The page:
Additionally, the presentation and form of the bouquet added meaning to the gift. For instance – giving the arrangement upside down. This showed that the giver meant the reverse of what the flowers usually meant.
Another example is the direction of the ribbon binding the arrangement together. The meaning symbolized the giver if the ribbon pulled to the left. The symbolism symbolized the recipient if it went to the right.
List of Flowers, Bouquets, and their Meanings
As we’ve learned, flower meanings have evolved and developed over time. Today, they remain vital in our relationships and how we express ourselves.
Here is a short compilation of various species and their meanings. This also includes variants from the colors they come in.
Aloe – bitterness, healing, protection
Amaryllis – worth beyond beauty
Angelica – inspiration
Anthurium – hospitality, abundance
Aster – love, daintiness
Begonia – beware, warning
Bird of Paradise – magnificence, joyfulness
Dahlia – dignity, pomp
Daisy – innocence, hope
Forget-me-not – memories of true love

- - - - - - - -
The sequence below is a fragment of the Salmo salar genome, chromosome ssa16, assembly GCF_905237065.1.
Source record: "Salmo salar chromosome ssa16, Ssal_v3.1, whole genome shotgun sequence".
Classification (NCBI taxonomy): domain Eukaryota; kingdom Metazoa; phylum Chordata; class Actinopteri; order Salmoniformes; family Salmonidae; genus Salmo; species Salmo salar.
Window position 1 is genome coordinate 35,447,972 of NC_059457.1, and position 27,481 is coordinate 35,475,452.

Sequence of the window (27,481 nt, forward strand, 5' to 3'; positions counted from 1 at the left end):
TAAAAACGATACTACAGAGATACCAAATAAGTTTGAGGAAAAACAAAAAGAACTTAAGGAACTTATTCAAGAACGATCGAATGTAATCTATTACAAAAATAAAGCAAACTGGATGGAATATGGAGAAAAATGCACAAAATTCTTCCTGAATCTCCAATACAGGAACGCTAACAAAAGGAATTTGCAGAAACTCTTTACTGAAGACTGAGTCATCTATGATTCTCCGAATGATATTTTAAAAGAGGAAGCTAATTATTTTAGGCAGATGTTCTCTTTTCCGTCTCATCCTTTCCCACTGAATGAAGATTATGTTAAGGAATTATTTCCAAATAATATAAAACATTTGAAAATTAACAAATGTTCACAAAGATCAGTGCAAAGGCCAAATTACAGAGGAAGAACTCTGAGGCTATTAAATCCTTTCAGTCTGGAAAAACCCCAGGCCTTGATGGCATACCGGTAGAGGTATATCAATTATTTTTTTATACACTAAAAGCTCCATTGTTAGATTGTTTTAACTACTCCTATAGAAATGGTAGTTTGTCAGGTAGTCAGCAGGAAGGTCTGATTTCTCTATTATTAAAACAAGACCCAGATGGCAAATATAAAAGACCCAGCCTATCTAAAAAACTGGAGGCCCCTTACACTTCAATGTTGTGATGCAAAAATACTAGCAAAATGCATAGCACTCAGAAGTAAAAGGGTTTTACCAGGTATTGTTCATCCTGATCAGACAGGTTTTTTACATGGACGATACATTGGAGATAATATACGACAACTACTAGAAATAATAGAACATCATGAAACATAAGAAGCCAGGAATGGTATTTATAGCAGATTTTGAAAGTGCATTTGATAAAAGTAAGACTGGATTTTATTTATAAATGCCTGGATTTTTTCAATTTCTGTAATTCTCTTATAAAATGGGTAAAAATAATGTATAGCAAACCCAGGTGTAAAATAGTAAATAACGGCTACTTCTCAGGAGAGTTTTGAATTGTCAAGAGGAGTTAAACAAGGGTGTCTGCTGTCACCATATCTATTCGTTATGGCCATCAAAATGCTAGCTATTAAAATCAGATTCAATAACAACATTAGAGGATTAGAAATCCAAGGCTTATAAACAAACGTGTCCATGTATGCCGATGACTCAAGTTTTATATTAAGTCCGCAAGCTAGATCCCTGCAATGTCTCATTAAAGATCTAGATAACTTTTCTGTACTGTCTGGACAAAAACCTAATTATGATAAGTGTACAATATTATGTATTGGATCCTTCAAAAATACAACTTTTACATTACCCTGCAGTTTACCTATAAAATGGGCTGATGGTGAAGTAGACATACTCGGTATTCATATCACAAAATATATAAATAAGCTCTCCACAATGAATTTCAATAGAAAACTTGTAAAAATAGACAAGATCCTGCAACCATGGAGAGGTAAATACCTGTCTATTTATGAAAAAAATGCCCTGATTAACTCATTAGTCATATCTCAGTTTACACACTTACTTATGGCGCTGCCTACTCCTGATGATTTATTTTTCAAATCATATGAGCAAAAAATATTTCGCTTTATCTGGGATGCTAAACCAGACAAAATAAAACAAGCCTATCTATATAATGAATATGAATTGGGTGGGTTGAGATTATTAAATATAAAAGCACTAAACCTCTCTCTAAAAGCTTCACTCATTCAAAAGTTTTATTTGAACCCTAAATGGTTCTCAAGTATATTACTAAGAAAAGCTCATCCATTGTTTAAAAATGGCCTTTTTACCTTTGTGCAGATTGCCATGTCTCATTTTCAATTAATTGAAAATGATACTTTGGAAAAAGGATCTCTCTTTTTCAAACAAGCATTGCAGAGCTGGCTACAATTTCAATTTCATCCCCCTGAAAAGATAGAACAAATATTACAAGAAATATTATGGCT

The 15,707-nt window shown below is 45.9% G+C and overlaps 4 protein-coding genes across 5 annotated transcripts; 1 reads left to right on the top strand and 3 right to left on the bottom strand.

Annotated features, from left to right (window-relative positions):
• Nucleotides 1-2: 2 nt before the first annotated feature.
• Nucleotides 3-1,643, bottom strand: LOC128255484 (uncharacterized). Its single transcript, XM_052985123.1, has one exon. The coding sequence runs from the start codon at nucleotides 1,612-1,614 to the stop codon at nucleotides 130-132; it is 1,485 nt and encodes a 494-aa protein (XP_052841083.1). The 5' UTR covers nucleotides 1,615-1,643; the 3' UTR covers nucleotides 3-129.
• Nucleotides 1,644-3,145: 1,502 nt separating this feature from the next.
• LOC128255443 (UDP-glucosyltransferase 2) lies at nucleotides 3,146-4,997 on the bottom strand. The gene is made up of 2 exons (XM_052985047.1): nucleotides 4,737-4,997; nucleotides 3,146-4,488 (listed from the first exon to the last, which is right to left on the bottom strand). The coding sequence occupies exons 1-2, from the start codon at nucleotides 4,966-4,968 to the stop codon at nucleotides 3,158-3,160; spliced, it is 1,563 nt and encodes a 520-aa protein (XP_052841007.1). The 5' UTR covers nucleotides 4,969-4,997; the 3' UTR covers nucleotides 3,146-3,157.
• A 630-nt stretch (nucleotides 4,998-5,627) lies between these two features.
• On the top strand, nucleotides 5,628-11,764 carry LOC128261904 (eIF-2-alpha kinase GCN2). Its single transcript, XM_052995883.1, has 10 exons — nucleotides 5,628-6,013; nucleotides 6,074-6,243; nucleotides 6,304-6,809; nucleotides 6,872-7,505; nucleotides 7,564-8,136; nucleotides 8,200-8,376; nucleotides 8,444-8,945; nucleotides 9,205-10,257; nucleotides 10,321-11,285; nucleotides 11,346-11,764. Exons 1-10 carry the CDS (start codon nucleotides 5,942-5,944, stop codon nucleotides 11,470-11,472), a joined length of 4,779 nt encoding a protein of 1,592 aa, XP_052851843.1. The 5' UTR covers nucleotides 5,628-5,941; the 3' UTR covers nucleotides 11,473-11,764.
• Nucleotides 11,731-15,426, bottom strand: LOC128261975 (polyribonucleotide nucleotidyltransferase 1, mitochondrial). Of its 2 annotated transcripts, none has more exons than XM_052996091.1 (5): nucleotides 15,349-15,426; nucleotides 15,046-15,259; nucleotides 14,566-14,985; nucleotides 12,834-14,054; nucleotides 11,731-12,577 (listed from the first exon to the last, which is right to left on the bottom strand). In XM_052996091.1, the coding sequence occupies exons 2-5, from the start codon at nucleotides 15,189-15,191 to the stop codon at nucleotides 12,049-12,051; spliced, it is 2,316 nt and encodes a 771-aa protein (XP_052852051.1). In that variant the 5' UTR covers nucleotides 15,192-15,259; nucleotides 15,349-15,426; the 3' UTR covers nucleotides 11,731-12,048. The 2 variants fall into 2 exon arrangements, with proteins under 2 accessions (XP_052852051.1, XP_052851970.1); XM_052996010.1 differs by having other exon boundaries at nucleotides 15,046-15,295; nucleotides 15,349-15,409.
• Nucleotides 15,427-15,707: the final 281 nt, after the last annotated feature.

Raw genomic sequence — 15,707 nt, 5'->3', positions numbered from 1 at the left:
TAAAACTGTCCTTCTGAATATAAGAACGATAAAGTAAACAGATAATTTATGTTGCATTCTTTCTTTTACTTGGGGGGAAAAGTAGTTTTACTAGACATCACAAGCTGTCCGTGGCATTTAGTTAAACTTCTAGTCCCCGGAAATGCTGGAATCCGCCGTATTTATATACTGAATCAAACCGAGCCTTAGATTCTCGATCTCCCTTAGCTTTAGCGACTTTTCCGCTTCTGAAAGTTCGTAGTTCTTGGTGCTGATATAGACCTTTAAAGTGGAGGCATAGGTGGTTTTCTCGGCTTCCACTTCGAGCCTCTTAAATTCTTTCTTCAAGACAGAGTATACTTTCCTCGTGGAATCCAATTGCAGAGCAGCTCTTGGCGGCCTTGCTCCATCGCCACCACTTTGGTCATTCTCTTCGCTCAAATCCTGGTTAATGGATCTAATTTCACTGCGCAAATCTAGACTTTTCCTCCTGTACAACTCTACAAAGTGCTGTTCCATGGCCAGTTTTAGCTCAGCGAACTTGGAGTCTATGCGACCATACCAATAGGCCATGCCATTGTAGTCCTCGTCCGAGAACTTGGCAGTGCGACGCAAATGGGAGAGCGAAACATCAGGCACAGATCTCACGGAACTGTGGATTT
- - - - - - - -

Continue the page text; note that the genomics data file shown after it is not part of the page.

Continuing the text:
Gardenia – secret love, purity
Gerbera – cheerfulness
Hydrangea – heartfelt emotions, gratitude, sometimes frigidity and heartlessness
Orchid – exotic beauty, mature charm, glorious femininity
Peony – bashfulness, compassion, sometimes shame and indignity
Sunflower – purity, adoration, dedication
Red – “You’re a flame in my heart”
White – “You’re adorable”
Pink – “Longing for you”
Red – love, pride, “my heart aches for you”
Pink – “I’ll never forget you”, mother’s love
Purple – capriciousness, erratic
Yellow – disdain, rejection
White – innocence, agape (unconditional love), “sweet and lovely”
Striped – refusal
Red – love
White – truth, loyalty/fidelity
Yellow – jealousy, wounded love
Daffodil – rebirth, chivalry, eternal life
Single – misfortune
Bunch – joy and happiness
Red or Pink – playfulness
Blue – constancy
White – loveliness
Purple – sorrow
Yellow – jealousy, infidelity
Purple – wisdom, compliments
Blue – faith, hope
Yellow – passion
White – purity
Field – charity
White – humility, youthful innocence
Purple – first love
Lily of the Valley – sweetness, purity of heart
Easter – Virgin Mary
White – modesty, chastity
Yellow – gaiety
Orange – passion
White – purity, innocence, a fresh start
Red – passion, “I love you”
Deep crimson- mourning
Pink – grace and gentleness
Yellow – jealousy and infidelity
Orange – desire, enthusiasm
Lavender – love at first sight
Coral pink – friendship, sympathy
Red – passion, declaration of love
Yellow – “There’s sunshine in your smile”
White – innocence
Purple – love, affection